MIAMI — Some 46,662 Cubans left the island legally and permanently last year, the largest migration in a single year since 1994, according to figures from Cuba’s National Statistics Office. Since 2002, the number leaving has hovered around 30,000 annually, making the last 10 years the largest exodus since the start of the revolution. That’s in addition to an estimated 7,000 to 19,000 who leave Cuba illegally each year.
The influx of new arrivals is evident throughout Miami, the heart of Cuba’s exile population, from myriad shops offering cell phone services to street fliers about performances by artists who still live on the island.
Cubans arriving today grew up on the island after the revolution, and their relationship with their homeland is different than the wave of immigrants who arrived immediately after Fidel Castro took power. Their growing numbers are bringing those stark contrasts to the fore, leading to moments of friction between groups and putting into question what it means to be a Cuban “exile.”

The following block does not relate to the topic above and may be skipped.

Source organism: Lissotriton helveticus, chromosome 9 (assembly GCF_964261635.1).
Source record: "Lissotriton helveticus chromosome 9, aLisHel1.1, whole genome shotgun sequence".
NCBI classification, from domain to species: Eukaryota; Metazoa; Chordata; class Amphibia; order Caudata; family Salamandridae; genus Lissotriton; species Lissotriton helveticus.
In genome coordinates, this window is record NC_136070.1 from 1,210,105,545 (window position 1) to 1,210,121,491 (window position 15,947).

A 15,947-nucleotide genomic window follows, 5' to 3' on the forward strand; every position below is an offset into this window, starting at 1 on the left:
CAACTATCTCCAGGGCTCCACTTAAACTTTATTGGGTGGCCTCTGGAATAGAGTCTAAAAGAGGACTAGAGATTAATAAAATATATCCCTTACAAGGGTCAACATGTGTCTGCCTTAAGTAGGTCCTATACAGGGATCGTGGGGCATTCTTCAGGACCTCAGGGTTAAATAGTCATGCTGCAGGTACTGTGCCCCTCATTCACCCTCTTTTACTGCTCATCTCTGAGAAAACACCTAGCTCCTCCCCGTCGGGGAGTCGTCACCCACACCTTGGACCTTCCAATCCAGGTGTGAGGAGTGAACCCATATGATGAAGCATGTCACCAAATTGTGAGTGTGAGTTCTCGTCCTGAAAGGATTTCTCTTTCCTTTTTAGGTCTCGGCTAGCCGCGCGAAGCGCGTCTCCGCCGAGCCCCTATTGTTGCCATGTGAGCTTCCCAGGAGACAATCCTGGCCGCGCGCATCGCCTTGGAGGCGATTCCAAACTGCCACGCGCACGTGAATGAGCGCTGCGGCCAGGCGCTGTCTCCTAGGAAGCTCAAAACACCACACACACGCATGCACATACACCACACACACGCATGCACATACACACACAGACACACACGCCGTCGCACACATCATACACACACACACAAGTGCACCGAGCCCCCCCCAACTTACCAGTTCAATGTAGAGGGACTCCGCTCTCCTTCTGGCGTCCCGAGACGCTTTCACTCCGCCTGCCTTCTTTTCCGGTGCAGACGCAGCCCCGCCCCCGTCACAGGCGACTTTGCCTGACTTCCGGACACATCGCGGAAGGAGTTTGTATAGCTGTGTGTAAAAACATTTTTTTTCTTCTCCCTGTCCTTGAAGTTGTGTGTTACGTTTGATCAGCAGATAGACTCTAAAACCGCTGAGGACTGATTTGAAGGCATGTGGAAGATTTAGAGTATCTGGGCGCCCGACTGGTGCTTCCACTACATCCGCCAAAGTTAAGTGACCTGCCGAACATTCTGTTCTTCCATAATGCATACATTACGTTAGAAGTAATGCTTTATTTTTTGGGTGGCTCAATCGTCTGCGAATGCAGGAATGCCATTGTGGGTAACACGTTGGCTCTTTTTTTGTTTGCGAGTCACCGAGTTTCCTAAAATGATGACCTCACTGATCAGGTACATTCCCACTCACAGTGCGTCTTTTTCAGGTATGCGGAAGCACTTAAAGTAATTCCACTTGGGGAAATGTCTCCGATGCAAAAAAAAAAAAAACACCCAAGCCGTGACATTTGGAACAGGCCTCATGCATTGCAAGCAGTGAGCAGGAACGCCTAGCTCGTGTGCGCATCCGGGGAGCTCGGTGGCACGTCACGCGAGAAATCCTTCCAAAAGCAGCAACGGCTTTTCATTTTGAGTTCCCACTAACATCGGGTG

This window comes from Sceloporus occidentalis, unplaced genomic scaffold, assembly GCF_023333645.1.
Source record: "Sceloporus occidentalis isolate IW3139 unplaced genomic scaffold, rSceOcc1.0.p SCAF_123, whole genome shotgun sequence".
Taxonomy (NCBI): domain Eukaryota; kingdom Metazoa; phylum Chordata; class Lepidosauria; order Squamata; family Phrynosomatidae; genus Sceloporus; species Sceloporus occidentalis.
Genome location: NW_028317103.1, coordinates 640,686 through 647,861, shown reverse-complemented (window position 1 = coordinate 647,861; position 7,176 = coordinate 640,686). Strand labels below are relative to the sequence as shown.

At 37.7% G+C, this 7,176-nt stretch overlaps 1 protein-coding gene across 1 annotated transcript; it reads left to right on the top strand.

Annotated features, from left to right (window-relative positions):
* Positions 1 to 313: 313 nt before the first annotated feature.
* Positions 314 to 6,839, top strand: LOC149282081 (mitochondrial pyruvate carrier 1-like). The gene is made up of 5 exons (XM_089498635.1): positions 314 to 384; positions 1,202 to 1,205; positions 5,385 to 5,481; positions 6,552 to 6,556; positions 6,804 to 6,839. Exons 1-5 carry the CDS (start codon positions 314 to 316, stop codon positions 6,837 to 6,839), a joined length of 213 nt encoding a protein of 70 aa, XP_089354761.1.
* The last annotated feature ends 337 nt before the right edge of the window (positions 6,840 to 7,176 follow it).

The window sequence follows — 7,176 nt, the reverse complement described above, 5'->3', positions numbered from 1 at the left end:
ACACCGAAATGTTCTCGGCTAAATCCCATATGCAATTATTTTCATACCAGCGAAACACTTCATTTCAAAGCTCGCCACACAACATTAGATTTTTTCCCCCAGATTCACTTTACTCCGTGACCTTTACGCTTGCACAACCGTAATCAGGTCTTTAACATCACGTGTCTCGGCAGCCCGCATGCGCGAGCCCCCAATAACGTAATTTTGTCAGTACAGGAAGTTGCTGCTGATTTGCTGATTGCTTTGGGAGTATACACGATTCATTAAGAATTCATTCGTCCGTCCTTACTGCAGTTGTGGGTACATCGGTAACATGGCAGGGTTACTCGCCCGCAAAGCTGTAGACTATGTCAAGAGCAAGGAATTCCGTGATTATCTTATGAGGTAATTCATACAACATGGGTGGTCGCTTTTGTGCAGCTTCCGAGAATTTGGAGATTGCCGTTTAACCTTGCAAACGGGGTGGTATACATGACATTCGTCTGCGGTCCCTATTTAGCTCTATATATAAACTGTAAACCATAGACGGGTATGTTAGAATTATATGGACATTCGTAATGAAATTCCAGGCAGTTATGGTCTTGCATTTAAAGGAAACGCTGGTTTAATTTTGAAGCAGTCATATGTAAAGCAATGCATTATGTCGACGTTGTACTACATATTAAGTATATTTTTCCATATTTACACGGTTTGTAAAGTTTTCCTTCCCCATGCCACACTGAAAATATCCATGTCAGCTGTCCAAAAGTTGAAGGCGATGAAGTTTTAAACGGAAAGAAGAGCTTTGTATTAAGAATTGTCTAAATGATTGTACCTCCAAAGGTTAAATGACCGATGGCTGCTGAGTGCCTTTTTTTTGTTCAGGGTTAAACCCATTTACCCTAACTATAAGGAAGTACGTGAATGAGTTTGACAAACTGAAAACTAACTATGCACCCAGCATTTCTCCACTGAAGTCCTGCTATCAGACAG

The clashes surface in a big way when older Cuban Americans protest outside concerts and sporting events featuring Cuban musicians and athletes who draw throngs of fans who grew up listening and watching them. The rifts are also apparent in small exchanges.
Some immigration activists and politicians have said it’s time to revisit policies that offer generous privileges to Cubans immigrating to the U.S., like the Cuban Adjustment Act, by which Cubans who reach U.S. soil are allowed to stay and are fast-tracked toward residency.
“I don’t criticize anyone who wants to go visit their mom or dad or their dying brother or sister in Cuba,” U.S. Sen. Marco Rubio, a prominent Florida Republican born in Miami to Cuban parents, told the American Society of News Editors earlier this year. “But I am telling you it gets very difficult to justify someone’s status as an exile and refugee when a year and a half after they get here they are flying back to that country over and over again.”